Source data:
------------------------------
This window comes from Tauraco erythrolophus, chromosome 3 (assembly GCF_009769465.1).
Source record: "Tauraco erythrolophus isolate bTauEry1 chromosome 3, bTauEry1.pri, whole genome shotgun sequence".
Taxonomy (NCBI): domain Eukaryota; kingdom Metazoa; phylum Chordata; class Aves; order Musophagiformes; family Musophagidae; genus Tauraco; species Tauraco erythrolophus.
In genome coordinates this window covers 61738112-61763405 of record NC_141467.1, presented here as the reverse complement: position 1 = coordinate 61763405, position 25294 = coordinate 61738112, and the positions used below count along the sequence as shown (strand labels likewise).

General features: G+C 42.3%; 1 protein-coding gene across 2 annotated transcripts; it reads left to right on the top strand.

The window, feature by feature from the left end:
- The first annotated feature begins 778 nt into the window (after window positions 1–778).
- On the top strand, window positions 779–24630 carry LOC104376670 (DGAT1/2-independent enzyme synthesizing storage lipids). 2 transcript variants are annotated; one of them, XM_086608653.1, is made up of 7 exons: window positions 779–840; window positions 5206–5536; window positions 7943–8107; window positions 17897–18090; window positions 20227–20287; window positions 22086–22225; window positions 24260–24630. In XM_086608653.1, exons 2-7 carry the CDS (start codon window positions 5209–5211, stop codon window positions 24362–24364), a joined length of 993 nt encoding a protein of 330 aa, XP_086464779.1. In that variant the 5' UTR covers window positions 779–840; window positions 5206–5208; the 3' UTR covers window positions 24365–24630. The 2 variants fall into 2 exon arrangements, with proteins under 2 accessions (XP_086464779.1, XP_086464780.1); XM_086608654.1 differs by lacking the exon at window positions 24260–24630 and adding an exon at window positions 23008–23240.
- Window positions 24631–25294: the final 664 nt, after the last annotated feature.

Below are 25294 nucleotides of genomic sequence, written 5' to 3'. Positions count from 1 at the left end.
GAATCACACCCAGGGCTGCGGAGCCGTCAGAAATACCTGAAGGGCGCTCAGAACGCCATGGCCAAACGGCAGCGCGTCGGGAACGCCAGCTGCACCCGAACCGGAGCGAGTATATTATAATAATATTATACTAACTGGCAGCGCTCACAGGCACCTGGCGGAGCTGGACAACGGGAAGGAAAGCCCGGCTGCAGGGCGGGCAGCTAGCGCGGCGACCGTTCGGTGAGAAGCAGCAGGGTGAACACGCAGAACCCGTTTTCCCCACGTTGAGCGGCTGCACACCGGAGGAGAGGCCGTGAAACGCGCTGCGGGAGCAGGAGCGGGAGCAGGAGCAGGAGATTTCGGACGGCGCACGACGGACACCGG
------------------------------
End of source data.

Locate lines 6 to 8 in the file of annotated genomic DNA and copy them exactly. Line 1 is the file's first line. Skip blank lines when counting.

The window, feature by feature from the left end:
- The first annotated feature begins 778 nt into the window (after window positions 1–778).
- On the top strand, window positions 779–24630 carry LOC104376670 (DGAT1/2-independent enzyme synthesizing storage lipids). 2 transcript variants are annotated; one of them, XM_086608653.1, is made up of 7 exons: window positions 779–840; window positions 5206–5536; window positions 7943–8107; window positions 17897–18090; window positions 20227–20287; window positions 22086–22225; window positions 24260–24630. In XM_086608653.1, exons 2-7 carry the CDS (start codon window positions 5209–5211, stop codon window positions 24362–24364), a joined length of 993 nt encoding a protein of 330 aa, XP_086464779.1. In that variant the 5' UTR covers window positions 779–840; window positions 5206–5208; the 3' UTR covers window positions 24365–24630. The 2 variants fall into 2 exon arrangements, with proteins under 2 accessions (XP_086464779.1, XP_086464780.1); XM_086608654.1 differs by lacking the exon at window positions 24260–24630 and adding an exon at window positions 23008–23240.